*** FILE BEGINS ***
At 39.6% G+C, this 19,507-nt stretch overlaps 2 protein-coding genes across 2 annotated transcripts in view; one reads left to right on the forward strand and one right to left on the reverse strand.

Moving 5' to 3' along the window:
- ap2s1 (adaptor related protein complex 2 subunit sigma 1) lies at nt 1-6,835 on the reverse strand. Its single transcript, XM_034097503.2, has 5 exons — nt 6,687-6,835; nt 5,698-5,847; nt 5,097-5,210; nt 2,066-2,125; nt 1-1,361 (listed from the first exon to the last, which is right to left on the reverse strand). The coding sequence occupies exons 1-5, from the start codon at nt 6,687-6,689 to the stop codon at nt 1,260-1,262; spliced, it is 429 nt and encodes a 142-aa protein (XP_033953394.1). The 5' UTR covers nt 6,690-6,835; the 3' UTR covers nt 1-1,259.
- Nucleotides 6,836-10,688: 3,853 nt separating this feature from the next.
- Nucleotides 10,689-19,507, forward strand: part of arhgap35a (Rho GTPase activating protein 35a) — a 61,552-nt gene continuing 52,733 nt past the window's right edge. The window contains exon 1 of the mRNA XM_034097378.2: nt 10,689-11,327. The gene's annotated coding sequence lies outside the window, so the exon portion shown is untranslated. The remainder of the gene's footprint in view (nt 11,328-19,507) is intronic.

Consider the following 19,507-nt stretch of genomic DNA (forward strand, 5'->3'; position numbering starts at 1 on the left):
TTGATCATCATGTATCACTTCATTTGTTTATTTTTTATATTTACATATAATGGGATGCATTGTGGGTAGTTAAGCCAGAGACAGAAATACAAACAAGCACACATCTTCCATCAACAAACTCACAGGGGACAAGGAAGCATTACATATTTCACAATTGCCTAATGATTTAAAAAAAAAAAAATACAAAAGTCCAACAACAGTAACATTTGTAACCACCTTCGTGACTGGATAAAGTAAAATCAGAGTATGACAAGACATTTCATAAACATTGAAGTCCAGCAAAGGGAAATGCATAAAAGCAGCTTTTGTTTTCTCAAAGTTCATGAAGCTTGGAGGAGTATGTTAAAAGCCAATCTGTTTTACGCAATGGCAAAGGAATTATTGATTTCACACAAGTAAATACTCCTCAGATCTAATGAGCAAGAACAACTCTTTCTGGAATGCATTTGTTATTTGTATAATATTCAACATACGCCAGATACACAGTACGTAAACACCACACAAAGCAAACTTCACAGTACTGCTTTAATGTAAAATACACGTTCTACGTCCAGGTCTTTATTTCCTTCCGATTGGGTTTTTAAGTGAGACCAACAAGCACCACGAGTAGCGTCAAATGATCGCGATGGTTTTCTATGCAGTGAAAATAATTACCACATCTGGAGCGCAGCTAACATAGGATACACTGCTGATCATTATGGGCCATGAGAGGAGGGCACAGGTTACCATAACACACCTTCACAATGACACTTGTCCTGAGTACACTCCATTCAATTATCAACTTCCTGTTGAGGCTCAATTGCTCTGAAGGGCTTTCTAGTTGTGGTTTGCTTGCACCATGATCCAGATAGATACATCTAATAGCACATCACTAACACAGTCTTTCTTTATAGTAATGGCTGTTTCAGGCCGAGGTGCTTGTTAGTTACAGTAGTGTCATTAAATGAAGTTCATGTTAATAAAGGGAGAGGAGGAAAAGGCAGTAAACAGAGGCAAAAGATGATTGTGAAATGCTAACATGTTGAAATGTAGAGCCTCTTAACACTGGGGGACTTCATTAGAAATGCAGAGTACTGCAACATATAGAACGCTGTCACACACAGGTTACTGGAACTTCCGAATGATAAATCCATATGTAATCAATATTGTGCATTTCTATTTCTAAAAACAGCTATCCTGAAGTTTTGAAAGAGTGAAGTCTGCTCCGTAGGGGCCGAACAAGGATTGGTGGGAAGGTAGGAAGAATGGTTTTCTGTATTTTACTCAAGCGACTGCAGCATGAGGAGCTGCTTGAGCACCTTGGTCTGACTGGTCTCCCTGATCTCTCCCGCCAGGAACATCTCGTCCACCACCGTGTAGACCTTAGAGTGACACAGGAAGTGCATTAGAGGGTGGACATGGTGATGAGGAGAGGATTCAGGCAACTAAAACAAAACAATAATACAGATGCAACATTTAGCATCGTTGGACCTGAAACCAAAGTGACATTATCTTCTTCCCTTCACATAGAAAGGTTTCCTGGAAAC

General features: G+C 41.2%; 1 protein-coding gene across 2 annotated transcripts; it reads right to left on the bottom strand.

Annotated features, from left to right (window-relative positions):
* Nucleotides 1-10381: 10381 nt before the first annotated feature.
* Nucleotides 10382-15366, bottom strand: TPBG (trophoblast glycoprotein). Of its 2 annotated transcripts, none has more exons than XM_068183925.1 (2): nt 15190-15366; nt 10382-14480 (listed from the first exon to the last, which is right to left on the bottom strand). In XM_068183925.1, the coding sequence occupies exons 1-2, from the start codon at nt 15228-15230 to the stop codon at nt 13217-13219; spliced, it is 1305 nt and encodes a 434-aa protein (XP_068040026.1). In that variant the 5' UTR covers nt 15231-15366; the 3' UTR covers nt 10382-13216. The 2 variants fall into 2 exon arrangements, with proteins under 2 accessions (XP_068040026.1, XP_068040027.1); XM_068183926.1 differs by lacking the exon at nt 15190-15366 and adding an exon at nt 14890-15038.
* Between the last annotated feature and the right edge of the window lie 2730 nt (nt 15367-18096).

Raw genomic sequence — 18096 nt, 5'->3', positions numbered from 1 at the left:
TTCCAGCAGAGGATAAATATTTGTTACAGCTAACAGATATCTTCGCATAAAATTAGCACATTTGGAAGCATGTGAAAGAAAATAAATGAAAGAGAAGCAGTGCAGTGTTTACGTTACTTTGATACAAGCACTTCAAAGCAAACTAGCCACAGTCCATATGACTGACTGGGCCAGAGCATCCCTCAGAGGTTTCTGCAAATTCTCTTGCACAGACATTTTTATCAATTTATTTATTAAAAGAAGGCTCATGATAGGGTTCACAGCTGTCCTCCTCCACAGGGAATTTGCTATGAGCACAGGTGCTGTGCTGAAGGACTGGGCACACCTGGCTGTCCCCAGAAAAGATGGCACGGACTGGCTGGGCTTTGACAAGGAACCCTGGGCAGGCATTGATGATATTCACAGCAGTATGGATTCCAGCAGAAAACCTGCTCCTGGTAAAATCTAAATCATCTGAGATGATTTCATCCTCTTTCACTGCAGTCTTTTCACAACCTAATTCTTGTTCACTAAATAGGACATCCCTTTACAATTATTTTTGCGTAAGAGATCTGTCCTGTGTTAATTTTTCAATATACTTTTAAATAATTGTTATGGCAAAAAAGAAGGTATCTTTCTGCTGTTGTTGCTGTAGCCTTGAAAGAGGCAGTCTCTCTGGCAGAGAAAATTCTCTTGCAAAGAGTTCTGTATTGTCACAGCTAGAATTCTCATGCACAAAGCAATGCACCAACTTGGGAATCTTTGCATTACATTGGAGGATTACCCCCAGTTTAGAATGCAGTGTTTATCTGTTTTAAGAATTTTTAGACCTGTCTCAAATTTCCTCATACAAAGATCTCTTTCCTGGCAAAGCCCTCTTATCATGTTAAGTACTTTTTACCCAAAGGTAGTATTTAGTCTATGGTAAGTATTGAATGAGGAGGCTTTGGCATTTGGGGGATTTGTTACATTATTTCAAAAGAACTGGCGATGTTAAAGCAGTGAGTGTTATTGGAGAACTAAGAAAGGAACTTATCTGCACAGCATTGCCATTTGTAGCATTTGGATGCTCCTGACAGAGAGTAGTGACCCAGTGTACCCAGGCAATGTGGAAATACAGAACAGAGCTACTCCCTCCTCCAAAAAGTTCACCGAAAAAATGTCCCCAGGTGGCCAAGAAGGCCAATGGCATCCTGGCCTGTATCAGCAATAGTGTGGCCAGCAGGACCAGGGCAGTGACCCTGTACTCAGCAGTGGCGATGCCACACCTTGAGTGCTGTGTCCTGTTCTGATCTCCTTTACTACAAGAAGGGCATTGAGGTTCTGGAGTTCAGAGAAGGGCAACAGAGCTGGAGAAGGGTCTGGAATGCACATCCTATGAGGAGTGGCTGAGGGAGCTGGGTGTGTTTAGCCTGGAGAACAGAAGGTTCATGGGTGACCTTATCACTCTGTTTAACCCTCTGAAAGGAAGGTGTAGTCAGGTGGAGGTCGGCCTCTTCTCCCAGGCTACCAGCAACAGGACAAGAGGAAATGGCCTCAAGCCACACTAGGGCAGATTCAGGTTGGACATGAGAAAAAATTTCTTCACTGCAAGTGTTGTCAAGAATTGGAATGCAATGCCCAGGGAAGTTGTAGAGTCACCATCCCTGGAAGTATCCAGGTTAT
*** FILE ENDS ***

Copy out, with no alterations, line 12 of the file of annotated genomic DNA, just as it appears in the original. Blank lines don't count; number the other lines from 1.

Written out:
* Between the last annotated feature and the right edge of the window lie 2730 nt (nt 15367-18096).